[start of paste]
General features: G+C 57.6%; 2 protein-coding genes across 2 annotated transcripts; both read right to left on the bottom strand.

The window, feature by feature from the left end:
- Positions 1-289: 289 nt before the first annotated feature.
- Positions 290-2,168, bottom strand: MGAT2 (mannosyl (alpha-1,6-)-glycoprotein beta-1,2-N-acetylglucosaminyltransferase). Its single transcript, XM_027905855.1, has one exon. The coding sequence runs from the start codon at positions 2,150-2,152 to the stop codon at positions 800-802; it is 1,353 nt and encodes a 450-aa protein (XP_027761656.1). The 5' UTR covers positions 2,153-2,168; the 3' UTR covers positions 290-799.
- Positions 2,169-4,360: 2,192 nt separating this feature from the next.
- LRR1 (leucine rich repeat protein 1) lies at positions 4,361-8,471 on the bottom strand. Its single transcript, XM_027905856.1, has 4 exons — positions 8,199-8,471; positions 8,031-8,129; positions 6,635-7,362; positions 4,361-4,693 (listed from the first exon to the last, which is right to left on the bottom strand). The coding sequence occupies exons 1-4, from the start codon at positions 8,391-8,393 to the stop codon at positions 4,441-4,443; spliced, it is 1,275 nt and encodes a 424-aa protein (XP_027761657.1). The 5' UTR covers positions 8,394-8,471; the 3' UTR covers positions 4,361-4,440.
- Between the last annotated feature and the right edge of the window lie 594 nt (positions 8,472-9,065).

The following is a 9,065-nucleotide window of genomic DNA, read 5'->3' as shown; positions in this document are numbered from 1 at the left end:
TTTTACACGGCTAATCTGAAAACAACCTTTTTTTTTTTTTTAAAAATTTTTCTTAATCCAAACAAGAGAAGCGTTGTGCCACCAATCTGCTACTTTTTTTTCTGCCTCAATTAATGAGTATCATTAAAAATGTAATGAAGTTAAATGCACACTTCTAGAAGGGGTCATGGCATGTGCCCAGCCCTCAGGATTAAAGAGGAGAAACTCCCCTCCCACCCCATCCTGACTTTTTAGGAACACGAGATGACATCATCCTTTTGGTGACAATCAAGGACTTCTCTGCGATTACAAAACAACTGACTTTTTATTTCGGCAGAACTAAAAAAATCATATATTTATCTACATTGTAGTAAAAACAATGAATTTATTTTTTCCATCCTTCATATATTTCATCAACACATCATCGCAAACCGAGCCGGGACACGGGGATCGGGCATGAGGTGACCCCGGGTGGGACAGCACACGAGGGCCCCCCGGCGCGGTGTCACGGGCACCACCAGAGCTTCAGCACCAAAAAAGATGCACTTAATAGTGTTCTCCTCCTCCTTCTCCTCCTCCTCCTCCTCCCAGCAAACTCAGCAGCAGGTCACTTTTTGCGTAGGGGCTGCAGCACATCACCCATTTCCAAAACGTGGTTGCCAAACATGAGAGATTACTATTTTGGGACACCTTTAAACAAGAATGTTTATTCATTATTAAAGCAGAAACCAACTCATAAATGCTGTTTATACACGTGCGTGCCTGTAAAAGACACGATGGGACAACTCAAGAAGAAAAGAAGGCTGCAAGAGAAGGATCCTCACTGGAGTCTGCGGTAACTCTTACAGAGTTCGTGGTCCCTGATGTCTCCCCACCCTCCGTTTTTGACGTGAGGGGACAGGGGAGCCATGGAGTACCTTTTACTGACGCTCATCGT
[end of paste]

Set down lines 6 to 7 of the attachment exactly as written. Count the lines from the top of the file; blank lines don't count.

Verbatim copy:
- LRR1 (leucine rich repeat protein 1) lies at positions 4,361-8,471 on the bottom strand. Its single transcript, XM_027905856.1, has 4 exons — positions 8,199-8,471; positions 8,031-8,129; positions 6,635-7,362; positions 4,361-4,693 (listed from the first exon to the last, which is right to left on the bottom strand). The coding sequence occupies exons 1-4, from the start codon at positions 8,391-8,393 to the stop codon at positions 4,441-4,443; spliced, it is 1,275 nt and encodes a 424-aa protein (XP_027761657.1). The 5' UTR covers positions 8,394-8,471; the 3' UTR covers positions 4,361-4,440.
- Between the last annotated feature and the right edge of the window lie 594 nt (positions 8,472-9,065).